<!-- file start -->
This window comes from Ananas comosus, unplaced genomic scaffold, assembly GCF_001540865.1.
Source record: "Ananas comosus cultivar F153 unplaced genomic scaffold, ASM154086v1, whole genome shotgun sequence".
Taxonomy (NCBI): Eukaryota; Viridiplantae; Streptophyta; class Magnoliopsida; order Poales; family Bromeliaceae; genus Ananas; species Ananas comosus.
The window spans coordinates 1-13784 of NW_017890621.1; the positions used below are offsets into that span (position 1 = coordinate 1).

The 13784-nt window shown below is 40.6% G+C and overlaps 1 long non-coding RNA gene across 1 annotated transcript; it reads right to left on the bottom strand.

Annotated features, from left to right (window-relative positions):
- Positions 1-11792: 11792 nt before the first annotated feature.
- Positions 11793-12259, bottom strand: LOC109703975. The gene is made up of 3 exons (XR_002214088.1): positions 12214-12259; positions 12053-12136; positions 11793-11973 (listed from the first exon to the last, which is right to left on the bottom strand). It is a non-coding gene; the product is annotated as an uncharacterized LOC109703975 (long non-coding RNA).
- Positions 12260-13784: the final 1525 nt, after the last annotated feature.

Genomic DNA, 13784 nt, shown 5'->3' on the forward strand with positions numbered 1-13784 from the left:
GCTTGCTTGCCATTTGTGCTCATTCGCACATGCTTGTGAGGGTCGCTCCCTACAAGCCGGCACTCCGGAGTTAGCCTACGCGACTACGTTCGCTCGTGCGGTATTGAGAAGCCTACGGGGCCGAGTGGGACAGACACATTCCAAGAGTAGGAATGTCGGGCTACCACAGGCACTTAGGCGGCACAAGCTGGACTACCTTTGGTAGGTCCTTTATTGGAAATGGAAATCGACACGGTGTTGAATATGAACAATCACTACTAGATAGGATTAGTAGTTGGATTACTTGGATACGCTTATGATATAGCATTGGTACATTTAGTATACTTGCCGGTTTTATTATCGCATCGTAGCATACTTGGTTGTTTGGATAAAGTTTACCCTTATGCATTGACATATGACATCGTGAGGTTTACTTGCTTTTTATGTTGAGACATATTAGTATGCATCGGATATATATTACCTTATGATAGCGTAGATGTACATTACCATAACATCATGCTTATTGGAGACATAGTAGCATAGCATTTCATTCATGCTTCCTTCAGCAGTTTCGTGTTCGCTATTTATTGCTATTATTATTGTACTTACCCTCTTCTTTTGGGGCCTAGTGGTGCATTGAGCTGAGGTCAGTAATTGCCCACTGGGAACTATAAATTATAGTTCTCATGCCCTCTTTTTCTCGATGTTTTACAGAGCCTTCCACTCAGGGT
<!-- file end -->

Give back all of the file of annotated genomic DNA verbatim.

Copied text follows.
This window comes from Ananas comosus, unplaced genomic scaffold, assembly GCF_001540865.1.
Source record: "Ananas comosus cultivar F153 unplaced genomic scaffold, ASM154086v1, whole genome shotgun sequence".
Taxonomy (NCBI): Eukaryota; Viridiplantae; Streptophyta; class Magnoliopsida; order Poales; family Bromeliaceae; genus Ananas; species Ananas comosus.
The window spans coordinates 1-13784 of NW_017890621.1; the positions used below are offsets into that span (position 1 = coordinate 1).

The 13784-nt window shown below is 40.6% G+C and overlaps 1 long non-coding RNA gene across 1 annotated transcript; it reads right to left on the bottom strand.

Annotated features, from left to right (window-relative positions):
- Positions 1-11792: 11792 nt before the first annotated feature.
- Positions 11793-12259, bottom strand: LOC109703975. The gene is made up of 3 exons (XR_002214088.1): positions 12214-12259; positions 12053-12136; positions 11793-11973 (listed from the first exon to the last, which is right to left on the bottom strand). It is a non-coding gene; the product is annotated as an uncharacterized LOC109703975 (long non-coding RNA).
- Positions 12260-13784: the final 1525 nt, after the last annotated feature.

Genomic DNA, 13784 nt, shown 5'->3' on the forward strand with positions numbered 1-13784 from the left:
GCTTGCTTGCCATTTGTGCTCATTCGCACATGCTTGTGAGGGTCGCTCCCTACAAGCCGGCACTCCGGAGTTAGCCTACGCGACTACGTTCGCTCGTGCGGTATTGAGAAGCCTACGGGGCCGAGTGGGACAGACACATTCCAAGAGTAGGAATGTCGGGCTACCACAGGCACTTAGGCGGCACAAGCTGGACTACCTTTGGTAGGTCCTTTATTGGAAATGGAAATCGACACGGTGTTGAATATGAACAATCACTACTAGATAGGATTAGTAGTTGGATTACTTGGATACGCTTATGATATAGCATTGGTACATTTAGTATACTTGCCGGTTTTATTATCGCATCGTAGCATACTTGGTTGTTTGGATAAAGTTTACCCTTATGCATTGACATATGACATCGTGAGGTTTACTTGCTTTTTATGTTGAGACATATTAGTATGCATCGGATATATATTACCTTATGATAGCGTAGATGTACATTACCATAACATCATGCTTATTGGAGACATAGTAGCATAGCATTTCATTCATGCTTCCTTCAGCAGTTTCGTGTTCGCTATTTATTGCTATTATTATTGTACTTACCCTCTTCTTTTGGGGCCTAGTGGTGCATTGAGCTGAGGTCAGTAATTGCCCACTGGGAACTATAAATTATAGTTCTCATGCCCTCTTTTTCTCGATGTTTTACAGAGCCTTCCACTCAGGGT